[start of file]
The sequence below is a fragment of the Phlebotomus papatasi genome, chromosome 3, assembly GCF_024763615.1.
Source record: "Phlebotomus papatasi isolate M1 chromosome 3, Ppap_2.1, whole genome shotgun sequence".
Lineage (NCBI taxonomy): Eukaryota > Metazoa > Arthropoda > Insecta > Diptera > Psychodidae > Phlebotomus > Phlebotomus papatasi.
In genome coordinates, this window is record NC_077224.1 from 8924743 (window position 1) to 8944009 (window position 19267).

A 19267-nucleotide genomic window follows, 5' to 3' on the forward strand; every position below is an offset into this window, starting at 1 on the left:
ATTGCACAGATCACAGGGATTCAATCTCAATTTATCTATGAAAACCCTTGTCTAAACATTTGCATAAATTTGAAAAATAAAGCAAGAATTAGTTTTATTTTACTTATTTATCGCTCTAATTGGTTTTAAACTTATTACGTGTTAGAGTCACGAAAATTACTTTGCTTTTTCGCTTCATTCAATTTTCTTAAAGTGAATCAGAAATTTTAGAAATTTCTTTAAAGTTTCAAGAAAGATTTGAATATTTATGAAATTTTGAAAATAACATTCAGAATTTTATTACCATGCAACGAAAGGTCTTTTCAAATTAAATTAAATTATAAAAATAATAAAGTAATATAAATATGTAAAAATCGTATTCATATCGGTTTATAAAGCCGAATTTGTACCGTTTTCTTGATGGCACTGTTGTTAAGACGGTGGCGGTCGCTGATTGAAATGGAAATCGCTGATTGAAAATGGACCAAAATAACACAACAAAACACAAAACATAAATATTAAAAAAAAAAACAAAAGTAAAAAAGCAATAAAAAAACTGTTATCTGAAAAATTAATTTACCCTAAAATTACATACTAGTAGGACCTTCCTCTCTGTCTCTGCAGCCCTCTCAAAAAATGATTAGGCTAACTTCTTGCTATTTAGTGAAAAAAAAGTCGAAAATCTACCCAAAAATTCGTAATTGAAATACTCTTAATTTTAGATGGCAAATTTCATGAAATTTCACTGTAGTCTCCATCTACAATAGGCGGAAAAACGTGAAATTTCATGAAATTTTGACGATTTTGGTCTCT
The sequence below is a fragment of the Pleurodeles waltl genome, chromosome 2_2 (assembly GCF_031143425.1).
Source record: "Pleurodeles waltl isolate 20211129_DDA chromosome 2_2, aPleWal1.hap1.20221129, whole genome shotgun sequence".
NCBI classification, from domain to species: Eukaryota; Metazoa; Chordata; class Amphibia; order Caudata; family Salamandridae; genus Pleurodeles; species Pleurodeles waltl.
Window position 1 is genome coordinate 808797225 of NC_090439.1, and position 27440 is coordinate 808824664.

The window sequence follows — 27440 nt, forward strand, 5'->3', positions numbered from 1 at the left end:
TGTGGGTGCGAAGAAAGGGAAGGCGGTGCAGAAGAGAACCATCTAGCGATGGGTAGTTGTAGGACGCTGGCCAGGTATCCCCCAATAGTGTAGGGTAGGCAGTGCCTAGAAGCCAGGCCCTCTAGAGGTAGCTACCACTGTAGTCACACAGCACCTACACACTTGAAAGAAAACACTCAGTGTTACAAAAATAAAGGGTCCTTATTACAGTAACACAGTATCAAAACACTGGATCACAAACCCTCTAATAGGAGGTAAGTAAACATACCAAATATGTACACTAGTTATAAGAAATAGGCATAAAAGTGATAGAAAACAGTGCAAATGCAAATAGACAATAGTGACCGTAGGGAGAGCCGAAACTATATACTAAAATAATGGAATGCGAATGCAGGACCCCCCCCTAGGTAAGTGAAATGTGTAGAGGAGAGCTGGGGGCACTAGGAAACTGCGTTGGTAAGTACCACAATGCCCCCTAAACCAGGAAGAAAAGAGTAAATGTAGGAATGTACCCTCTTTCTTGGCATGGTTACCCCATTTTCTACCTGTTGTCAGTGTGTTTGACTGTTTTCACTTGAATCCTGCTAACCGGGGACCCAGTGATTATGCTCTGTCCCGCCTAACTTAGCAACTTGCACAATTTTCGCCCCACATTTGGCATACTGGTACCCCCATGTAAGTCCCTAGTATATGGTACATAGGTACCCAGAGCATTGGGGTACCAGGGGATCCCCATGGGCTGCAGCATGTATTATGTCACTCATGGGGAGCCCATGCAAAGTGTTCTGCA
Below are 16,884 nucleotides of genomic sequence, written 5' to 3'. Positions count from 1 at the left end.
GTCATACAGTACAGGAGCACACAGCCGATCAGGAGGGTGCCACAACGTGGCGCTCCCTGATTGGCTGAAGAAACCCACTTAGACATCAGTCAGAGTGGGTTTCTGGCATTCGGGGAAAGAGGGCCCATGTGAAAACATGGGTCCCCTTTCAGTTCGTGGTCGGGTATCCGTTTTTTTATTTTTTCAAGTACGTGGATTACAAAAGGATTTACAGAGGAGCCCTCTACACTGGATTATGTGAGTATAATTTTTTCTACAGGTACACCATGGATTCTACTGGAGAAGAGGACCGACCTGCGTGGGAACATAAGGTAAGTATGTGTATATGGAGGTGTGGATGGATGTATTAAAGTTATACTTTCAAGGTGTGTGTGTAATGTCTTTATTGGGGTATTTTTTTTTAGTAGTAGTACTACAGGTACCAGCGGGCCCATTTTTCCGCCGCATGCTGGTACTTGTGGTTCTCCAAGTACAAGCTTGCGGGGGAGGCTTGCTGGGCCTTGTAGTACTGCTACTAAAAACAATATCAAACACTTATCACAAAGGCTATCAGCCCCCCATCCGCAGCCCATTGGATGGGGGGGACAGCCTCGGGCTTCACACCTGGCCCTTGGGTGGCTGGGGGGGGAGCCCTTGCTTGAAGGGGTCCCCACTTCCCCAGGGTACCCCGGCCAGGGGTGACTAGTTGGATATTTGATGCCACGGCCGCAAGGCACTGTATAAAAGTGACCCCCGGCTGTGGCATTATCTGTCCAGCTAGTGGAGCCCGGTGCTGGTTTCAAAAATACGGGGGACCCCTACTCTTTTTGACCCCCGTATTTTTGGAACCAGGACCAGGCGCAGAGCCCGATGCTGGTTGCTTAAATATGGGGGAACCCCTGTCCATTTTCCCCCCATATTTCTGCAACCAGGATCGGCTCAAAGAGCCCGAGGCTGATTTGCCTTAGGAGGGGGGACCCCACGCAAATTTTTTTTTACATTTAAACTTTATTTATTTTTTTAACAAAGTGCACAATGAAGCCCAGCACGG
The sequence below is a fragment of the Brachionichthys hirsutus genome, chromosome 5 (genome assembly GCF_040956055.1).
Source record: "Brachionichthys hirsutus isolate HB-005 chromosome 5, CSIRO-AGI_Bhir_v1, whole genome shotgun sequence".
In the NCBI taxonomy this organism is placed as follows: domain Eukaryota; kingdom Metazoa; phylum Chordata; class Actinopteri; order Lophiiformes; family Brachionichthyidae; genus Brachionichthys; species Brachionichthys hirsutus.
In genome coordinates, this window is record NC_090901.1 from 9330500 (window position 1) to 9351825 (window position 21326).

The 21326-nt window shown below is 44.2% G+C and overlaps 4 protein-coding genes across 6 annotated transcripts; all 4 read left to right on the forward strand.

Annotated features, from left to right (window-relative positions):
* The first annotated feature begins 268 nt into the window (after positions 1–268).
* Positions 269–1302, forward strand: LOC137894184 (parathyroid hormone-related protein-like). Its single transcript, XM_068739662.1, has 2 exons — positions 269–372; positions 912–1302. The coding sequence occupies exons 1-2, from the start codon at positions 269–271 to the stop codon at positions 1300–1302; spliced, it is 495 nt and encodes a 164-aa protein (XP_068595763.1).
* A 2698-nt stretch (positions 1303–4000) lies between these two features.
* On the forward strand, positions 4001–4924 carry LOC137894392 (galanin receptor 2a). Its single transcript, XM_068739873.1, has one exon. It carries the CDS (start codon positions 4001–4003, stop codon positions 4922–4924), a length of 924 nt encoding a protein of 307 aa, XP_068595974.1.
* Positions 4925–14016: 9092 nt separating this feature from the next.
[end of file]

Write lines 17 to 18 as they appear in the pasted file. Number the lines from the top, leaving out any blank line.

In the NCBI taxonomy this organism is placed as follows: domain Eukaryota; kingdom Metazoa; phylum Chordata; class Actinopteri; order Lophiiformes; family Brachionichthyidae; genus Brachionichthys; species Brachionichthys hirsutus.
In genome coordinates, this window is record NC_090901.1 from 9330500 (window position 1) to 9351825 (window position 21326).